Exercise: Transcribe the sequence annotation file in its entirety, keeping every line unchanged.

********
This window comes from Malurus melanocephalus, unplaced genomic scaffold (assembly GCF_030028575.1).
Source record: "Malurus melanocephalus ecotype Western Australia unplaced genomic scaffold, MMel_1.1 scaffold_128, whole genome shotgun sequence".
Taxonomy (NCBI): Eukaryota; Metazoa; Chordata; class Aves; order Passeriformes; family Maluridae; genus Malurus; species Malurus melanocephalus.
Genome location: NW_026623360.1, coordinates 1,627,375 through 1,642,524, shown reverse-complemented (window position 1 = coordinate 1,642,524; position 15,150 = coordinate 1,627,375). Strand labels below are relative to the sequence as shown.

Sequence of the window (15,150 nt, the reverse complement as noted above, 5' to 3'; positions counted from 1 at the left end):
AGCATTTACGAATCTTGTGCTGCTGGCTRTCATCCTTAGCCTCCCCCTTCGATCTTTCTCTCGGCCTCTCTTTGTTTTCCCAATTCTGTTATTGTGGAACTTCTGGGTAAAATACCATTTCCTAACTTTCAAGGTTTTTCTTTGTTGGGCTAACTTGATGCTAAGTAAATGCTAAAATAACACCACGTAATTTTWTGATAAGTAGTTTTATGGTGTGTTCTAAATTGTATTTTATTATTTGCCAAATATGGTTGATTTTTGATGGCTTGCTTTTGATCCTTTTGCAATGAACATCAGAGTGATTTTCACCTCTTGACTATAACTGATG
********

This window comes from Malurus melanocephalus, unplaced genomic scaffold (assembly GCF_030028575.1).
Source record: "Malurus melanocephalus ecotype Western Australia unplaced genomic scaffold, MMel_1.1 scaffold_128, whole genome shotgun sequence".
Taxonomy (NCBI): Eukaryota; Metazoa; Chordata; class Aves; order Passeriformes; family Maluridae; genus Malurus; species Malurus melanocephalus.
Genome location: NW_026623360.1, coordinates 1,627,375 through 1,642,524, shown reverse-complemented (window position 1 = coordinate 1,642,524; position 15,150 = coordinate 1,627,375). Strand labels below are relative to the sequence as shown.

Sequence of the window (15,150 nt, the reverse complement as noted above, 5' to 3'; positions counted from 1 at the left end):
AGCATTTACGAATCTTGTGCTGCTGGCTRTCATCCTTAGCCTCCCCCTTCGATCTTTCTCTCGGCCTCTCTTTGTTTTCCCAATTCTGTTATTGTGGAACTTCTGGGTAAAATACCATTTCCTAACTTTCAAGGTTTTTCTTTGTTGGGCTAACTTGATGCTAAGTAAATGCTAAAATAACACCACGTAATTTTWTGATAAGTAGTTTTATGGTGTGTTCTAAATTGTATTTTATTATTTGCCAAATATGGTTGATTTTTGATGGCTTGCTTTTGATCCTTTTGCAATGAACATCAGAGTGATTTTCACCTCTTGACTATAACTGATG